Parshat Chukat contains one of the greatest mysteries in the Torah. The most memorable anecdote in the parshah is the moment when Moshe is told to speak to a rock and tell it to give water, but for reasons, he hits the rock. Immediately after the conclusion of that story the Torah reports that Hashem tells Moshe that because of his failure in that moment he (and Aharon) will not be allowed to enter The Land. What exactly Moshe did wrong, why he made whatever error it happened to be, why excluding him from The Land after 40 years of leadership is just, and why Aharon was also included in the verdict, are all questions that have intrigued and engaged biblical scholars for millennia. But I don’t think that’s the greatest mystery in the parshah.
To me the greatest conundrum has to do with the very start of this week’s Torah reading which is a very detailed description of the laws of the parah adumah (red heifer) ceremony. In a nutshell, (not like pistachio shell, more like a coconut shell) if a person comes into contact with a dead body, or even if they are in a room with a dead body, then the person is considered tamei – impure. Also, any objects or food items that were in the room with the dead body are considered impure. And depending on what they are and a bunch of other details, both that person and those items could even pass their impurity on to other items or people. The only way to undo this tumah (impurity) is to have the ashes, of an unblemished and unworked red cow, that has been mixed with certain water, sprinkled on you. And even then it is only a kohein that can do it, and only in a certain system of days after the initial contact, and so on. Now, it’s not the actual procedure of the parah adumah that is a mystery to me. I accept that an Infinite Creator made a world with physical structures, rules of biology and physics, and that the Infinite Creator ALSO made a coexisting spiritual world with its own physics and details. So, if something about my contact with a dead body somehow makes make my presence in a holy place undesirable, I accept even if I don’t understand. (Just because I don’t understand doesn’t mean there isn’t a reason.)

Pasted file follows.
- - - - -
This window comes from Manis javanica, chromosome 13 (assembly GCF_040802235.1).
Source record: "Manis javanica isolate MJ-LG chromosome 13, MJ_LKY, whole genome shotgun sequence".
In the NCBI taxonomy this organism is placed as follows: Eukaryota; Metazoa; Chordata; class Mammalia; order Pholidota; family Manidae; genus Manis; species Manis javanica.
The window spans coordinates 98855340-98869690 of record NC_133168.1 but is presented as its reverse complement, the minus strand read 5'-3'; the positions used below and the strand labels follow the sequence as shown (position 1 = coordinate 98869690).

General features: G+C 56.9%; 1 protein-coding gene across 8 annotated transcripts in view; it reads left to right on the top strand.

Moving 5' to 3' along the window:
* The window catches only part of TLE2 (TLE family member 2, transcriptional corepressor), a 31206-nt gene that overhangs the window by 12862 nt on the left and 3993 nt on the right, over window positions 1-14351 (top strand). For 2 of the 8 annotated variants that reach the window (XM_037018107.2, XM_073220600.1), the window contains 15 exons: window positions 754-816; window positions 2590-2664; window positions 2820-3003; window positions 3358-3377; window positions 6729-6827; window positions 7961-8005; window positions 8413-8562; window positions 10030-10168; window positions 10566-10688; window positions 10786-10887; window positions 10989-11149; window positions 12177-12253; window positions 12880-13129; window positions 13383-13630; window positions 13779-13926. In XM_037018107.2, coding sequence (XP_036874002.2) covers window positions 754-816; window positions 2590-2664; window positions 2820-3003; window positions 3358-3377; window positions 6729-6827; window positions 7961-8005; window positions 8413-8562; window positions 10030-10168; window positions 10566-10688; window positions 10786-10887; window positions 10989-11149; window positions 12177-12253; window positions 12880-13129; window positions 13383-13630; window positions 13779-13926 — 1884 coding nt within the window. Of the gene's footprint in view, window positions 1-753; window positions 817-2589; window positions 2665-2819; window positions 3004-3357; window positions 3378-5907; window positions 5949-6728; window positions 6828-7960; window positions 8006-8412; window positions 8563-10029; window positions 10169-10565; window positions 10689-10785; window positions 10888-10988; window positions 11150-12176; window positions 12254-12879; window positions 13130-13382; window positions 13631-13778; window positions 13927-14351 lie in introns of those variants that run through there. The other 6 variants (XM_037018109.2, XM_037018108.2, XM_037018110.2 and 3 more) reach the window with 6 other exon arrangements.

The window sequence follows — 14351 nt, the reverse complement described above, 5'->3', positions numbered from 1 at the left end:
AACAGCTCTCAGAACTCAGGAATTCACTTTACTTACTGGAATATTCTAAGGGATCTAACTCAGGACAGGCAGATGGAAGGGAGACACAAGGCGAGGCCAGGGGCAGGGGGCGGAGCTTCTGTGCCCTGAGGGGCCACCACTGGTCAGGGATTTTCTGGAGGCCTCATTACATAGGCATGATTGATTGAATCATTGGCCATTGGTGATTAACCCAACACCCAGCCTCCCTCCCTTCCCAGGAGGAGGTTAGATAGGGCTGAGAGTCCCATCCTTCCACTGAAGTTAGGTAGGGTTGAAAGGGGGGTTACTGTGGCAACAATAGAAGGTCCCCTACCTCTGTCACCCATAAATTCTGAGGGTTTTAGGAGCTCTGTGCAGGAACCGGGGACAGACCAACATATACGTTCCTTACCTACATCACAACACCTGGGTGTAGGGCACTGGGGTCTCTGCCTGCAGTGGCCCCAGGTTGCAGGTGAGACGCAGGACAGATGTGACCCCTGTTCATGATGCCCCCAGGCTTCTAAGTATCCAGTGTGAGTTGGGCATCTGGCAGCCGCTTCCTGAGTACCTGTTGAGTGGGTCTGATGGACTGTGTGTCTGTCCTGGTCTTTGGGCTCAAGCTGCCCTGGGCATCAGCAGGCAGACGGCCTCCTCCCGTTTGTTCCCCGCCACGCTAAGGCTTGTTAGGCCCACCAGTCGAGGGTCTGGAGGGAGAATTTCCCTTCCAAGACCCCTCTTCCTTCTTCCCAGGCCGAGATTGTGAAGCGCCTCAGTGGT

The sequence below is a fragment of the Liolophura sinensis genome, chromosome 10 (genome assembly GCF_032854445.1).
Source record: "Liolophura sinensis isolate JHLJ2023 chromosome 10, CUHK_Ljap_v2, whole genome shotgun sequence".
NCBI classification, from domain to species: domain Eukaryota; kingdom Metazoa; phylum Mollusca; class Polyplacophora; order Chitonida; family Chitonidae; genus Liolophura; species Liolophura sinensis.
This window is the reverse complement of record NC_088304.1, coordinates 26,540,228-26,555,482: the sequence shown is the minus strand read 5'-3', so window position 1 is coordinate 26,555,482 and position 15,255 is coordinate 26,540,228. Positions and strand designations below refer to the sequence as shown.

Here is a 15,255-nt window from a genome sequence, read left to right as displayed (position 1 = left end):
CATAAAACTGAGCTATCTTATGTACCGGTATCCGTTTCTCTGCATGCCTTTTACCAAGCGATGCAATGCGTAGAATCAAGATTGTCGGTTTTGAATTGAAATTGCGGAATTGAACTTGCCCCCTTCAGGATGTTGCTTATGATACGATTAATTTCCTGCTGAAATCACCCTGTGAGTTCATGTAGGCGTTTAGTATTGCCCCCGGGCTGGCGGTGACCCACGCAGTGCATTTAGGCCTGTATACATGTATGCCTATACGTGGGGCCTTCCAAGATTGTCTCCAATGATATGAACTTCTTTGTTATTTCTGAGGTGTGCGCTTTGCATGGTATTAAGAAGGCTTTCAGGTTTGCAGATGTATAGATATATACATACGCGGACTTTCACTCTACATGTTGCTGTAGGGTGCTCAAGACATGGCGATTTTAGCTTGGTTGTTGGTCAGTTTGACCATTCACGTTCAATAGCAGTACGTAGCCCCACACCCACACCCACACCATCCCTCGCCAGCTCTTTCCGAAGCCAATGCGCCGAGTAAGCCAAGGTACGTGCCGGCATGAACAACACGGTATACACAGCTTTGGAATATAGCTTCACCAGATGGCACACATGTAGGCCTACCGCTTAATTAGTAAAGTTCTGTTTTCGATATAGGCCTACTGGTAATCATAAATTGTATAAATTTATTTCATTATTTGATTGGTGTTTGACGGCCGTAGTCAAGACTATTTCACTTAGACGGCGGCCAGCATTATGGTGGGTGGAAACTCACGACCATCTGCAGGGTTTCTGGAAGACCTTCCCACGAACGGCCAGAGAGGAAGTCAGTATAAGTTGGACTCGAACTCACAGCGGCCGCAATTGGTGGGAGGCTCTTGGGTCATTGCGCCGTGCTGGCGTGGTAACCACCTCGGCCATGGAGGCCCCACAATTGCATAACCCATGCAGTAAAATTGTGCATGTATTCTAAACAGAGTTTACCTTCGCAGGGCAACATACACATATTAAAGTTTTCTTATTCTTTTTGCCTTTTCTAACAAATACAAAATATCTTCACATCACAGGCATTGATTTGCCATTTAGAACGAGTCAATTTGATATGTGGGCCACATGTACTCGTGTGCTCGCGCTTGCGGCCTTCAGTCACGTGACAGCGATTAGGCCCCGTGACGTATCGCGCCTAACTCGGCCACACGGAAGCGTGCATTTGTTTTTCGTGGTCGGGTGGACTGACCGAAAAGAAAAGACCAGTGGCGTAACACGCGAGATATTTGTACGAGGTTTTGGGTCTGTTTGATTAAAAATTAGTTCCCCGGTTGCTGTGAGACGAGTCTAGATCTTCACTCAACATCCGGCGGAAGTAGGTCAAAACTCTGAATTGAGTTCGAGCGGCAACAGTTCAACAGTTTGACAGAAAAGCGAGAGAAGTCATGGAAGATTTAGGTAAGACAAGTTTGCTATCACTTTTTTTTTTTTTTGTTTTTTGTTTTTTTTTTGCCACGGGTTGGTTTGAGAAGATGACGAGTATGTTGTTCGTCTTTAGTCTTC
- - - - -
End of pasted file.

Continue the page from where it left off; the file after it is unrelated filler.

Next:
The mystery is, why is this here?
If you have a sense of the flow of the Torah’s narrative is then you know that we finished all the laws of sacrifices and purity and impurity way back in Sefer Vayikra. This book is about the foibles and successes of the Jewish people in the desert. And even more, last week we had Korach’s insurrection against Moshe and this week we have the death of Miriam, the hitting of the rock, the death of Aharon, the first battles to conquer the land – this is some really great stuff! Why is the whole flow of the story interrupted with the laws of parah adumah? THAT is the greatest mystery in the parshah.
In the great rabbinic tradition, before we answer that question let me add one more. The Torah does NOT have a passage that reads anything like this: “And for the next 38 years the Jewish people lived quiet lives in the wilderness. They ate the heavenly mun, they drank the miraculous water, and they studied the law given to them by the Almighty. In those years, the first generation died and a new generation grew strong in their faith in Hashem, in love for each other, and in their dream to one day plant in the soil of their forefathers.” It doesn’t say anything like that. We have anecdotes of the first year and a half in the desert, and then the last nine months or so, but the whole time in the middle is not a subject the Torah spends any ink on. BUT IF IT WOULD have a passage like that, IT WOULD HAVE BEEN RIGHT HERE. The ideal place for that summary of the yeas in the desert would have been right where the parah adumah is. What do you make of that?